With July being in the school holidays, this is when the parks are at their busiest and lodge rates are at their highest, however, that is more than offset by the perfect weather and sheer wildlife spectacle.
Much like July, August is regarded as a prime time to visit Kenya.
The weather conditions remain perfect, temperatures are warm but moderate, there is virtually no rainfall, and the massive migratory herds of Wildebeest from the south continue to cross the Mara River into the Masai Mara National Park. Whilst more and more Wildebeest are now settling into their grazing patterns on the plains of the Masai Mara, river crossings still take place, along with the accompanying dramatic predator activity.
Outside of the Masai Mara, August is a great month to visit other national parks in Kenya. The Laikipia plateau presents fantastic conditions and game viewing at this time of year, especially as the bush is at its thinnest towards the latter half of the dry season, and wildlife tends to congregate around water sources. August is considered peak season, national parks across the country are at their busiest, so lodge rates are at their peak and if you are looking to travel to Kenya in August, booking your safari well in advance is nigh on essential.
September is arguably the best month to visit Kenya, as there are so many positives of travelling at this time of year, with little downside.
The game viewing is truly magnificent, as most of the Great Migration is now grazing on the plains on the Masai Mara. The sheer volume of Wildebeest and Zebra on the plains entices lion, leopard and other predators to be active. We are now heading towards the end of the dry season, with the bushveld thinning out and wildlife gathering around scarce water sources, so it is truly a wonderful time for game viewing.
Knowing how good Kenya is in September, most lodges will still be charging high season rates, however, parks start to get quieter as the peak holiday season (and northern hemisphere summer school holidays) have usually ended by the start of September.
With moderate but warm temperatures, low humidity and close to no chance of rainfall, September – like July and August – presents a great opportunity to add some time at the coast.
November is the start of the short rainy season in Kenya, which is the main thing to be aware of if planning a trip around this time.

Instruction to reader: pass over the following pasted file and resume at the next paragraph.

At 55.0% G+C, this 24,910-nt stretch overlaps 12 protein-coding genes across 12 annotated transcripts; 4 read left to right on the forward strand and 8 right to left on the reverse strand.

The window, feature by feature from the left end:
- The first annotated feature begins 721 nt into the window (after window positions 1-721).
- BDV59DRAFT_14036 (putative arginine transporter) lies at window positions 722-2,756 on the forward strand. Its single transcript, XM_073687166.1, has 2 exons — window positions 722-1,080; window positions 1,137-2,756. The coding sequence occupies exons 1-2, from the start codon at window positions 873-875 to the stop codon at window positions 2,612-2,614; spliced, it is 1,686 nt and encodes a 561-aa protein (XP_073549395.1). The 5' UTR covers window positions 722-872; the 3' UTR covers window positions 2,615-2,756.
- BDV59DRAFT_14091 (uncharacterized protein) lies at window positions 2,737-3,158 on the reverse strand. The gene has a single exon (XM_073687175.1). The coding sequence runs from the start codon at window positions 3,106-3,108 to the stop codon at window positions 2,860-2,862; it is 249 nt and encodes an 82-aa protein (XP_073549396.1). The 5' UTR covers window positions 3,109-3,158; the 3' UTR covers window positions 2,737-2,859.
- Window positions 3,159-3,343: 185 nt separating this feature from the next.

Unlike the long rainy season earlier in the year, which sees heavy rainfall, the short rainy season is characterised more by short bursts of isolated showers, usually in the afternoons.
Despite the rainfall, game viewing – whilst not at the level it is during the dry season – can still be very good. It is also when parks are at their quietest and since visitor numbers are low, lodge prices are a lot lower than they are during the dry season months.
Whilst there is some rainfall and game viewing isn’t at its best, it is a fantastic time for photography as the moody skies contrast with ever increasing lush greenery. November is also a great time for keen birders, as it’s the time of year when migratory birds from Europe and North Africa start to become present.
With the short rainy season coming to an end, along with warm temperatures, clear skies and exceptional game viewing – especially for resident territorial wildlife such as big cats and other predators – December represents the dream safari destination to consider for a Christmas getaway.
With little to no rainfall, the bushveld getting thicker but not at its thickest and lush greenery as a result of the preceding months’ rainfall, it is an exceptional time for wildlife photography. Travelling earlier in the month will usually see rates remaining lower, however, lodge prices will increase dramatically – as will the number of visitors in the parks – from the second half of the month.
Coming in the peak summer months, days can be quite hot and humid, especially along the coast. That being said, December is an excellent time to visit Kenya and would be one of the top recommendations for anyone considering a safari for a truly remarkable festive season holiday.
As you will see, Kenya represents a truly seasonal safari destination, yet offers a variety of advantages depending on when one is able to travel, or depending on what one is looking to get out of their safari. We hope this month by month guide has provided you with useful insights as to what you can expect at various times of the year, and has gone some way to help with planning you safari to Kenya.